If you think this is bad, try having commercial grade service on the same network that provides residential service for your broadband. I would be pissed except that I can survive the downtime and if necessary use my cell as a router where the penalty for going over my data plan is much than the cost of going with an ISP and trying to get a fiber pulled to the building. (Aren't SOHO's great! :-P )

      2. David 132 Silver badge

        I thought the issue was the fire dept had an "unlimited" plan, which Verizon decided was actually limited.

        Exactly (and that’s what I was trying to convey). Nothing to do with NN, and everything to do with telcos’ arbitrary bastardization of the word “unlimited”.

        1. doublelayer Silver badge

          This is completely correct. You could put the original blame on verizon selling an annoying package or the fire department for not paying attention. To the extent there was blame, it would be verizon not terminating the throttling during an emergency. This is definitely not a net neutrality thing, and I think our writer may have mixed these things together. I've reported this to the tips and corrections, in the hopes that it was a mistake or the reporter was just tired at the time.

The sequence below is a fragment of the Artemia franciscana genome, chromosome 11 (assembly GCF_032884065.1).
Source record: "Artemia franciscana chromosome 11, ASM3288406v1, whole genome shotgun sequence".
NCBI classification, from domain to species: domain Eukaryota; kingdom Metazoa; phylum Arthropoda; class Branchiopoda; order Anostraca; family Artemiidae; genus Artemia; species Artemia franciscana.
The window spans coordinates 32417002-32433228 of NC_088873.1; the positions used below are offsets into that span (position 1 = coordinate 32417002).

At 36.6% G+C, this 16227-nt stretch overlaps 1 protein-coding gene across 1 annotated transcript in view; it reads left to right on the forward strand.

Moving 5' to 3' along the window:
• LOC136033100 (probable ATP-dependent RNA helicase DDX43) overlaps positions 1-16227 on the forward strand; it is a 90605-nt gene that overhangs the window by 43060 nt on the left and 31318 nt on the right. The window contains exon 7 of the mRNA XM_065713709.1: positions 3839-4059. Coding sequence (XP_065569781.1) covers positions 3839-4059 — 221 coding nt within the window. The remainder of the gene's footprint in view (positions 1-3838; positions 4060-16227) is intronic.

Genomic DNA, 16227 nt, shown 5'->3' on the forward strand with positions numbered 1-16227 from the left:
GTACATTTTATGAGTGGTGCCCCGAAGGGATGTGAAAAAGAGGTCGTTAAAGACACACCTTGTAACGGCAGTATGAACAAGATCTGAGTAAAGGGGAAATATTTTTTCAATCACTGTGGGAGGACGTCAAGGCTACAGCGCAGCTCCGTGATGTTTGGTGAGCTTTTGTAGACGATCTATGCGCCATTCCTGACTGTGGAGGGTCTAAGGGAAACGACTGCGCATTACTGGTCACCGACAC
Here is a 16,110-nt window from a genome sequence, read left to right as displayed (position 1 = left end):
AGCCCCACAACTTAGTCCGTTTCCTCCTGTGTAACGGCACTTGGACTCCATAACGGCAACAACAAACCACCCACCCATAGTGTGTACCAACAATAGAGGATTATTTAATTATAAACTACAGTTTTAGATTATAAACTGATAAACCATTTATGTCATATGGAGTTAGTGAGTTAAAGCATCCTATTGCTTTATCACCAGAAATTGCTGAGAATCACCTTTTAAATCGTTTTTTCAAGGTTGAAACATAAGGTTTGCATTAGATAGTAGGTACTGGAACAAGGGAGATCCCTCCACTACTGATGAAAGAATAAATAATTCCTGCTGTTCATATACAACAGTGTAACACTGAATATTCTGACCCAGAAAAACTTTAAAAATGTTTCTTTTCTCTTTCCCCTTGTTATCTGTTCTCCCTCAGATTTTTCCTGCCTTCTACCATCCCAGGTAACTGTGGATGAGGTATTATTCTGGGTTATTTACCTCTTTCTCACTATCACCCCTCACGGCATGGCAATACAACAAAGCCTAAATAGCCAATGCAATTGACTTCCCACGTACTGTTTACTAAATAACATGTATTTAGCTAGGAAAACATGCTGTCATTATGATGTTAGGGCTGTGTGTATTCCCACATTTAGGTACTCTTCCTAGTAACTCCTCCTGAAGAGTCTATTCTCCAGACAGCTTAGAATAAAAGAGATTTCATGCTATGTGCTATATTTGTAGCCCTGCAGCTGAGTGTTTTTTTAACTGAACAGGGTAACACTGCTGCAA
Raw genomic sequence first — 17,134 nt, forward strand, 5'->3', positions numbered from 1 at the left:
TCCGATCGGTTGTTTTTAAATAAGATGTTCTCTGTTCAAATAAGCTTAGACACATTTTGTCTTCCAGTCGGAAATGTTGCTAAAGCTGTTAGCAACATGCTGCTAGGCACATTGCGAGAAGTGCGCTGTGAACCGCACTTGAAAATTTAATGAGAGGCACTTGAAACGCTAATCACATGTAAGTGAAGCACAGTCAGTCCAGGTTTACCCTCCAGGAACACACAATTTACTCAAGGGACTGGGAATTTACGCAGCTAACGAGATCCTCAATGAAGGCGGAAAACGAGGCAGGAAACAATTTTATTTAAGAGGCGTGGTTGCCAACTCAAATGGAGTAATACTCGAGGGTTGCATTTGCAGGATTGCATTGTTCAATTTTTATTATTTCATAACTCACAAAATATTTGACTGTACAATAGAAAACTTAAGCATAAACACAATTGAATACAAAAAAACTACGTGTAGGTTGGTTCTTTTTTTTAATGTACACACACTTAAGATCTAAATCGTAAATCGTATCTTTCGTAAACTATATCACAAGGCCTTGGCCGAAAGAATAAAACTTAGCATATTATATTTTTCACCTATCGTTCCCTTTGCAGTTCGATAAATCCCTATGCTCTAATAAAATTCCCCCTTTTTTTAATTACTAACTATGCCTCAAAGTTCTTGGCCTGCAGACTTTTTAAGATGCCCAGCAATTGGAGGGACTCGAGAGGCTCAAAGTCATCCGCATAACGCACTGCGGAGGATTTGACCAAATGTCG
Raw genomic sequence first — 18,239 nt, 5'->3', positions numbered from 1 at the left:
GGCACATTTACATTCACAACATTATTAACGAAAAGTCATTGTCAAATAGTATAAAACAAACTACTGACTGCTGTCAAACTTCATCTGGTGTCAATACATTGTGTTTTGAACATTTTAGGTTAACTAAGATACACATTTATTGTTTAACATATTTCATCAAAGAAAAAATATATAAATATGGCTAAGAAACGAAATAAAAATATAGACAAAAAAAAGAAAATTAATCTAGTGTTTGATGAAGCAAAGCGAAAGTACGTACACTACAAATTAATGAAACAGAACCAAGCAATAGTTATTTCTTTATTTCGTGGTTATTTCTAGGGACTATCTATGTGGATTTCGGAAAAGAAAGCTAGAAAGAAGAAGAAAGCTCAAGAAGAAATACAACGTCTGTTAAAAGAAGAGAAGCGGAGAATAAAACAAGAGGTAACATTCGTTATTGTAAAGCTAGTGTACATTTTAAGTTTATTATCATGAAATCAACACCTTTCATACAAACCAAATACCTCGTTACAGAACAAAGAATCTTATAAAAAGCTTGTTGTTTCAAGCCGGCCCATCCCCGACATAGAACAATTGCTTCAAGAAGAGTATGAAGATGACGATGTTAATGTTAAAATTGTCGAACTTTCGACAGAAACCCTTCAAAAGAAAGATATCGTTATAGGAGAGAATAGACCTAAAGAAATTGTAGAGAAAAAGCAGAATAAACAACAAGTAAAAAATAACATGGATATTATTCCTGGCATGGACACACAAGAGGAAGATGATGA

1. Alan Brown Silver badge

            "You could put the original blame on verizon selling an annoying package or the fire department for not paying attention."

            Or you could invoke laws about truth in advertising.

            Saying "Unlimited" in large print and then imposing strict limits in the small print is the kind of thing that generally makes regulators very unhappy.

            The fact that people have leapt to Verizon's defence on this shows how many Stefs(*) there are reading El Reg. There have been a huge number of legal decisions around the world that you can't contract out of advertsiing offers using weasel terms like Verizon have done (Or that Verizon has a number of stooges here)

            (*)As in

    2. David 132 Silver badge

      Ah, 4 downvotes for my factual, explanatory comment (as of time of writing this. Bring it on.).

      I can only assume that there's a few Verizon/AT&T employees reading this site... don't worry, I'm sure your mommas don't know what you do for a living.

    3. Ian Michael Gumby

      @David123 Not exactly.

      Yes, you are correct that this isn't a Net Neutrality issue.

      However your example isn't correct.